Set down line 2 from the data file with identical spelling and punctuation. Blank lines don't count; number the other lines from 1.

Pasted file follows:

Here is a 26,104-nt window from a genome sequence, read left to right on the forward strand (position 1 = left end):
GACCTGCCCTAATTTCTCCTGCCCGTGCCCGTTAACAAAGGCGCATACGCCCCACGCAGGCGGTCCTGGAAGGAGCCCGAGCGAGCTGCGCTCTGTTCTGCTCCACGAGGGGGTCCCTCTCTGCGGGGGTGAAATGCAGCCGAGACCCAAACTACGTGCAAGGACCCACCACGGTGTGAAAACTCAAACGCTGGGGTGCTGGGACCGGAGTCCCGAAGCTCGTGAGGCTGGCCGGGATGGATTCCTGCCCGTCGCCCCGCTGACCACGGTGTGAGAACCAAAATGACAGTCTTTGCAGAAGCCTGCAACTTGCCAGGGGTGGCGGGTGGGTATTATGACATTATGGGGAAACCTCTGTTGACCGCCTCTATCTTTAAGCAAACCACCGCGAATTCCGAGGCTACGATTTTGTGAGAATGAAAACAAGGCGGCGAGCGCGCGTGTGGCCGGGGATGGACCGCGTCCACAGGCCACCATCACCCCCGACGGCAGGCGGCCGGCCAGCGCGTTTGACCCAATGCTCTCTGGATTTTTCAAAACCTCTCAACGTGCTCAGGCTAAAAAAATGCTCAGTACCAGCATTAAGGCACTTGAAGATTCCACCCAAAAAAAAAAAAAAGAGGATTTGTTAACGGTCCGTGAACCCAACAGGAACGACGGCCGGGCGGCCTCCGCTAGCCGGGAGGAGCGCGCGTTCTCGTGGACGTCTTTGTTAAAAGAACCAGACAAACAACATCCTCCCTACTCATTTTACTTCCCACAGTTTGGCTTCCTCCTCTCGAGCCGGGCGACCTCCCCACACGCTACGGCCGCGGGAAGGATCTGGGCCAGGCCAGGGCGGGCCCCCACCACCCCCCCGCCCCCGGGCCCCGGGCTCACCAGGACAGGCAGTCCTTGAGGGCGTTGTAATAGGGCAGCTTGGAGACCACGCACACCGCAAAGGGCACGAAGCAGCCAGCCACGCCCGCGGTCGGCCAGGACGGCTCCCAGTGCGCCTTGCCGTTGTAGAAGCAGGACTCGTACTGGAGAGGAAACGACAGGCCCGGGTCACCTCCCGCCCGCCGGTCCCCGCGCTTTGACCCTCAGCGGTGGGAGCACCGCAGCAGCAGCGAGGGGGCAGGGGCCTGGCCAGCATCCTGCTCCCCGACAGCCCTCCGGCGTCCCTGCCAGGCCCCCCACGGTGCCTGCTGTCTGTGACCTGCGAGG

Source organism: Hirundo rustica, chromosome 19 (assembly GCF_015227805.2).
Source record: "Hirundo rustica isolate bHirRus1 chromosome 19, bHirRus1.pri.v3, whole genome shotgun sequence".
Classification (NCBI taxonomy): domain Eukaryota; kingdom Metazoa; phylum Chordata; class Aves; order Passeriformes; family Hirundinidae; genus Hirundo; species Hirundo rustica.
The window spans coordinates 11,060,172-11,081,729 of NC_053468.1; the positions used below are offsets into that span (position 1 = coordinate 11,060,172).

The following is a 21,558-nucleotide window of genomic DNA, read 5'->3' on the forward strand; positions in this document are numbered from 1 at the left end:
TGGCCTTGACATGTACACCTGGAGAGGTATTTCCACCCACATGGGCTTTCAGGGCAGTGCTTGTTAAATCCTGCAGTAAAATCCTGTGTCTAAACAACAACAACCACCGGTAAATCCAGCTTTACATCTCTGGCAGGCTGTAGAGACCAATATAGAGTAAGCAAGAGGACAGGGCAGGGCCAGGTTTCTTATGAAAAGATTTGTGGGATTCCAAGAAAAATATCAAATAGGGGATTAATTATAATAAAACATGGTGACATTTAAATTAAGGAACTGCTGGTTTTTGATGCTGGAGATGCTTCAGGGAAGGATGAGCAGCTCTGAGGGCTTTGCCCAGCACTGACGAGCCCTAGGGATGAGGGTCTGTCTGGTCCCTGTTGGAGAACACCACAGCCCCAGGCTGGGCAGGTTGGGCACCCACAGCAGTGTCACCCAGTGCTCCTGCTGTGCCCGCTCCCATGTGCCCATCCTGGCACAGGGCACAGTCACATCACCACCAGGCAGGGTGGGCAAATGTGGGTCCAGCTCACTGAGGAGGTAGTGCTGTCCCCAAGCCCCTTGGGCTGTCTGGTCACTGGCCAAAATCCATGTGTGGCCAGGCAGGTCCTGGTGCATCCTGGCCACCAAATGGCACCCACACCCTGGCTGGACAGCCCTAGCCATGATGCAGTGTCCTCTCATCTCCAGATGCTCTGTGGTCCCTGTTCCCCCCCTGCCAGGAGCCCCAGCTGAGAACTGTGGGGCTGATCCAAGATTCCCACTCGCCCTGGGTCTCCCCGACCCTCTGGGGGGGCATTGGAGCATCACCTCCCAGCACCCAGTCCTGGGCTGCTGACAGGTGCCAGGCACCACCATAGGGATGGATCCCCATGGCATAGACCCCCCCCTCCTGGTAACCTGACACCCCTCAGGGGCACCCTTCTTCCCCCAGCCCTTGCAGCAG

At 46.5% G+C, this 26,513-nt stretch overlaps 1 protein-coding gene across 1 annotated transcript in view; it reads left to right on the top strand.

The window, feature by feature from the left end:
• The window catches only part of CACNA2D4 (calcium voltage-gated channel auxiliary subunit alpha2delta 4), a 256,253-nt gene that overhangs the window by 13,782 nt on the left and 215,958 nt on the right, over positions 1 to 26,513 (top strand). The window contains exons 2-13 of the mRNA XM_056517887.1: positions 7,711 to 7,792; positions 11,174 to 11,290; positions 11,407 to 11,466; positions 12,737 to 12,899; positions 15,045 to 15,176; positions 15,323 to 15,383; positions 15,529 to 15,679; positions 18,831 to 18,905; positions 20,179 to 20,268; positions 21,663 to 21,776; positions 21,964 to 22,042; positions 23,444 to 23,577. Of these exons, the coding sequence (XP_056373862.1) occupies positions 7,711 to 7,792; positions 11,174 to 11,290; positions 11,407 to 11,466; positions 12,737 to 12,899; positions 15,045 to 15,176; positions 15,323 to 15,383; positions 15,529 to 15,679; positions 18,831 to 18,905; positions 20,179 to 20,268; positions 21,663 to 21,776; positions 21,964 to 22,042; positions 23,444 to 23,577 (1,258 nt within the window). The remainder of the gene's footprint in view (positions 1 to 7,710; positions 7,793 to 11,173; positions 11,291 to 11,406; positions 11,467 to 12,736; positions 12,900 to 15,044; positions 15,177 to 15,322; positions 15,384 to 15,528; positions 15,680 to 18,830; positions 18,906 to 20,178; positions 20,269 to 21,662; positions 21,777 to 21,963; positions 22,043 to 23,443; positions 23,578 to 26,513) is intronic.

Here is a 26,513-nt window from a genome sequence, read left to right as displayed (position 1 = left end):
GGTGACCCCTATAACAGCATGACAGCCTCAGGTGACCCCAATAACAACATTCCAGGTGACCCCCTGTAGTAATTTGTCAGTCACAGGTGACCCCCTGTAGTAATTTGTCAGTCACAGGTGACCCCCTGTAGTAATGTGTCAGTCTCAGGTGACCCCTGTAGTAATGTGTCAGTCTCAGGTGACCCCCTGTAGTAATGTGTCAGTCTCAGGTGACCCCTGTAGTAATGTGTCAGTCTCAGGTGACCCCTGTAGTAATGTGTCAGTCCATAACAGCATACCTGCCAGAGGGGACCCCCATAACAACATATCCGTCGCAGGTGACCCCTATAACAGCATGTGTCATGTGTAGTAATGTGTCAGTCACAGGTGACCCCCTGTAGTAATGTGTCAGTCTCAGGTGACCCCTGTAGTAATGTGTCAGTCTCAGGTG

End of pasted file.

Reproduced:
GACCTGCCCTAATTTCTCCTGCCCGTGCCCGTTAACAAAGGCGCATACGCCCCACGCAGGCGGTCCTGGAAGGAGCCCGAGCGAGCTGCGCTCTGTTCTGCTCCACGAGGGGGTCCCTCTCTGCGGGGGTGAAATGCAGCCGAGACCCAAACTACGTGCAAGGACCCACCACGGTGTGAAAACTCAAACGCTGGGGTGCTGGGACCGGAGTCCCGAAGCTCGTGAGGCTGGCCGGGATGGATTCCTGCCCGTCGCCCCGCTGACCACGGTGTGAGAACCAAAATGACAGTCTTTGCAGAAGCCTGCAACTTGCCAGGGGTGGCGGGTGGGTATTATGACATTATGGGGAAACCTCTGTTGACCGCCTCTATCTTTAAGCAAACCACCGCGAATTCCGAGGCTACGATTTTGTGAGAATGAAAACAAGGCGGCGAGCGCGCGTGTGGCCGGGGATGGACCGCGTCCACAGGCCACCATCACCCCCGACGGCAGGCGGCCGGCCAGCGCGTTTGACCCAATGCTCTCTGGATTTTTCAAAACCTCTCAACGTGCTCAGGCTAAAAAAATGCTCAGTACCAGCATTAAGGCACTTGAAGATTCCACCCAAAAAAAAAAAAAAGAGGATTTGTTAACGGTCCGTGAACCCAACAGGAACGACGGCCGGGCGGCCTCCGCTAGCCGGGAGGAGCGCGCGTTCTCGTGGACGTCTTTGTTAAAAGAACCAGACAAACAACATCCTCCCTACTCATTTTACTTCCCACAGTTTGGCTTCCTCCTCTCGAGCCGGGCGACCTCCCCACACGCTACGGCCGCGGGAAGGATCTGGGCCAGGCCAGGGCGGGCCCCCACCACCCCCCCGCCCCCGGGCCCCGGGCTCACCAGGACAGGCAGTCCTTGAGGGCGTTGTAATAGGGCAGCTTGGAGACCACGCACACCGCAAAGGGCACGAAGCAGCCAGCCACGCCCGCGGTCGGCCAGGACGGCTCCCAGTGCGCCTTGCCGTTGTAGAAGCAGGACTCGTACTGGAGAGGAAACGACAGGCCCGGGTCACCTCCCGCCCGCCGGTCCCCGCGCTTTGACCCTCAGCGGTGGGAGCACCGCAGCAGCAGCGAGGGGGCAGGGGCCTGGCCAGCATCCTGCTCCCCGACAGCCCTCCGGCGTCCCTGCCAGGCCCCCCACGGTGCCTGCTGTCTGTGACCTGCGAGG